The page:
1) Former governor Romney has almost locked up the establishment Republican party, and is therefore the presumptive nominee.
2) The only people who seem not to get this are the voters, who will simply have to adjust to reality.
It's certainly true that Romney has taken a very different approach to the election than, say, Herman Cain. Romney has spent a tremendous amount of effort on fundraising, lining up endorsements, and swinging the political establishment into his corner. He's hardly said a word to us, though -- aside from appearing in the debates, he's not really talking to the American people. I don't even know why he wants to be President. I just know that he's wanted it for a long, long time -- long enough to have endorsed the then-popular opposites of every position he seems to be advocating this time.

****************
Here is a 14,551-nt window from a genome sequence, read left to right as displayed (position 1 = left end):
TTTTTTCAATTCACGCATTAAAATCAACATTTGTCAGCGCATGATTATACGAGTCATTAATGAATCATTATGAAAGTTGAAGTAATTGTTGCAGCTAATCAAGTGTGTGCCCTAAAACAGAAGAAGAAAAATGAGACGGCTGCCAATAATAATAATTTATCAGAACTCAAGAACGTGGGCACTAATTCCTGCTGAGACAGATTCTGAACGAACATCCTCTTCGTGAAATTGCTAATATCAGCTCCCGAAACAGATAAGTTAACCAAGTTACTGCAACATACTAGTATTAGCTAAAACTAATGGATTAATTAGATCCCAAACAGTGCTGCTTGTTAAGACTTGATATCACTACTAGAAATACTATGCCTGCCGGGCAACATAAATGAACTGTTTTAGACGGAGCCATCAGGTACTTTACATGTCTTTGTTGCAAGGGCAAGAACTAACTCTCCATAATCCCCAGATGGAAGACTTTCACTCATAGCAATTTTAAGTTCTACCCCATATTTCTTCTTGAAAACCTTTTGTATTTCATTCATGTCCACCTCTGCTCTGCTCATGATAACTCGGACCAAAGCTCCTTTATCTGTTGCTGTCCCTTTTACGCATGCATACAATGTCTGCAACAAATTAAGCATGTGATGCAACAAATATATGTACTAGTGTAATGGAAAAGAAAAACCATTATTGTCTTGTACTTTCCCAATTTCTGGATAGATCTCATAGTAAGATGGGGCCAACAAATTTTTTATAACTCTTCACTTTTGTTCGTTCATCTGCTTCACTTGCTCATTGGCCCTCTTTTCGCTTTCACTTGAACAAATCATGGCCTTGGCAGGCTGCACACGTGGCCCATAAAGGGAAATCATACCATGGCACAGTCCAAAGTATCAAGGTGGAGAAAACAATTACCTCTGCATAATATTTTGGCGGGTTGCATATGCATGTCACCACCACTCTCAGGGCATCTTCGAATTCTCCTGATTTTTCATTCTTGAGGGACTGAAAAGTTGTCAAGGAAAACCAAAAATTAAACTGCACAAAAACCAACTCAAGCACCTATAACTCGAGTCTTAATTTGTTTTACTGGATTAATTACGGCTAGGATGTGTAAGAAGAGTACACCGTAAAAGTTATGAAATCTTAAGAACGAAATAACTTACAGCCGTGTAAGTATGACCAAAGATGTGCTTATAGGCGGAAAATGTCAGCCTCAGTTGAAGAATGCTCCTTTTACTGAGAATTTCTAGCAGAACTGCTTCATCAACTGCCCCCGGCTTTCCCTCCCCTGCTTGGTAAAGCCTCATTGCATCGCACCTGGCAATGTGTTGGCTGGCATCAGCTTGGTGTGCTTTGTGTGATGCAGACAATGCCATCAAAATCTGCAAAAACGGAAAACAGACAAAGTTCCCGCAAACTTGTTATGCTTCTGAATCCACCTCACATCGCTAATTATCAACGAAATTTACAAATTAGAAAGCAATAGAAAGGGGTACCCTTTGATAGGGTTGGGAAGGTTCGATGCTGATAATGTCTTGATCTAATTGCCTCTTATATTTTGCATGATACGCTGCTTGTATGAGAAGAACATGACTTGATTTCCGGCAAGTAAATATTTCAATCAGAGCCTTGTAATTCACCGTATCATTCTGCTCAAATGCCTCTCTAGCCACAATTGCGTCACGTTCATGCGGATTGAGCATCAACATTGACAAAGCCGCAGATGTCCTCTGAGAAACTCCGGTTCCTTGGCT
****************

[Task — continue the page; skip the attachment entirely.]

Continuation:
Herman Cain was on the local radio show the other day. He was laughing, joking with the host, talking about his plans and why I ought to want to vote for him. He's taking a month off from what is usually called 'the campaign trail' -- that is, doing what Romney is doing -- to promote his book on running for President. This will include traveling to bookstores around the country, meeting people and shaking their hands in person, and asking them to consider his case and give him their vote.
This is taken to be a sign that Mr. Cain isn't serious about winning.
Is that because we've grown so large as a democracy that you really can't win by talking to people, shaking their hand, and asking for their vote? I wonder what the consequences of that must be.